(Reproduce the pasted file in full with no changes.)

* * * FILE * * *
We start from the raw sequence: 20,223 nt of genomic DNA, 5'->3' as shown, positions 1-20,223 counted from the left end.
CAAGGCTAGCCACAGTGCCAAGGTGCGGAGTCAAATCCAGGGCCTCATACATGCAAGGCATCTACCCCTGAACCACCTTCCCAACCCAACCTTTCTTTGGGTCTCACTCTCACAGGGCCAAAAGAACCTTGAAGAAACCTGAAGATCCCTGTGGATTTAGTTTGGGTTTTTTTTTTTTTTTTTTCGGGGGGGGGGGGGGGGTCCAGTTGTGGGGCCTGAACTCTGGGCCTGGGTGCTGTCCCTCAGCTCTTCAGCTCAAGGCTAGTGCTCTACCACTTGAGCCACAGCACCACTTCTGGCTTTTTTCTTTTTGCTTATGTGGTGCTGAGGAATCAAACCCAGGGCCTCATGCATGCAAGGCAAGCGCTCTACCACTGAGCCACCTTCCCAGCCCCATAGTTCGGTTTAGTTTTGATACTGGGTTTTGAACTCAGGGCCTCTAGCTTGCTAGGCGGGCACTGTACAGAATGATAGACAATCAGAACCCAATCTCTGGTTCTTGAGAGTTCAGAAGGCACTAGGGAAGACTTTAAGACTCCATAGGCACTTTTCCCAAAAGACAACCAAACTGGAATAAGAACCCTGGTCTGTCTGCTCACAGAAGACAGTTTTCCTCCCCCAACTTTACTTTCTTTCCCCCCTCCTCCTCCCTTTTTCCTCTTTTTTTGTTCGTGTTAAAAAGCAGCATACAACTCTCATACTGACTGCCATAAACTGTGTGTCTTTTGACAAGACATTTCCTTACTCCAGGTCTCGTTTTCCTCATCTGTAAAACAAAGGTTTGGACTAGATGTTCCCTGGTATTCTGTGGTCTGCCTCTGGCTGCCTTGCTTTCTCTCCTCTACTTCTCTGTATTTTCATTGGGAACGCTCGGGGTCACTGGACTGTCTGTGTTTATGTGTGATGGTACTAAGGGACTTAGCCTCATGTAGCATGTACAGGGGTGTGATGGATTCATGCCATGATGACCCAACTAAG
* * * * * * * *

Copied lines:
We start from the raw sequence: 20,223 nt of genomic DNA, 5'->3' as shown, positions 1-20,223 counted from the left end.
CAAGGCTAGCCACAGTGCCAAGGTGCGGAGTCAAATCCAGGGCCTCATACATGCAAGGCATCTACCCCTGAACCACCTTCCCAACCCAACCTTTCTTTGGGTCTCACTCTCACAGGGCCAAAAGAACCTTGAAGAAACCTGAAGATCCCTGTGGATTTAGTTTGGGTTTTTTTTTTTTTTTTTTCGGGGGGGGGGGGGGGGTCCAGTTGTGGGGCCTGAACTCTGGGCCTGGGTGCTGTCCCTCAGCTCTTCAGCTCAAGGCTAGTGCTCTACCACTTGAGCCACAGCACCACTTCTGGCTTTTTTCTTTTTGCTTATGTGGTGCTGAGGAATCAAACCCAGGGCCTCATGCATGCAAGGCAAGCGCTCTACCACTGAGCCACCTTCCCAGCCCCATAGTTCGGTTTAGTTTTGATACTGGGTTTTGAACTCAGGGCCTCTAGCTTGCTAGGCGGGCACTGTACAGAATGATAGACAATCAGAACCCAATCTCTGGTTCTTGAGAGTTCAGAAGGCACTAGGGAAGACTTTAAGACTCCATAGGCACTTTTCCCAAAAGACAACCAAACTGGAATAAGAACCCTGGTCTGTCTGCTCACAGAAGACAGTTTTCCTCCCCCAACTTTACTTTCTTTCCCCCCTCCTCCTCCCTTTTTCCTCTTTTTTTGTTCGTGTTAAAAAGCAGCATACAACTCTCATACTGACTGCCATAAACTGTGTGTCTTTTGACAAGACATTTCCTTACTCCAGGTCTCGTTTTCCTCATCTGTAAAACAAAGGTTTGGACTAGATGTTCCCTGGTATTCTGTGGTCTGCCTCTGGCTGCCTTGCTTTCTCTCCTCTACTTCTCTGTATTTTCATTGGGAACGCTCGGGGTCACTGGACTGTCTGTGTTTATGTGTGATGGTACTAAGGGACTTAGCCTCATGTAGCATGTACAGGGGTGTGATGGATTCATGCCATGATGACCCAACTAAG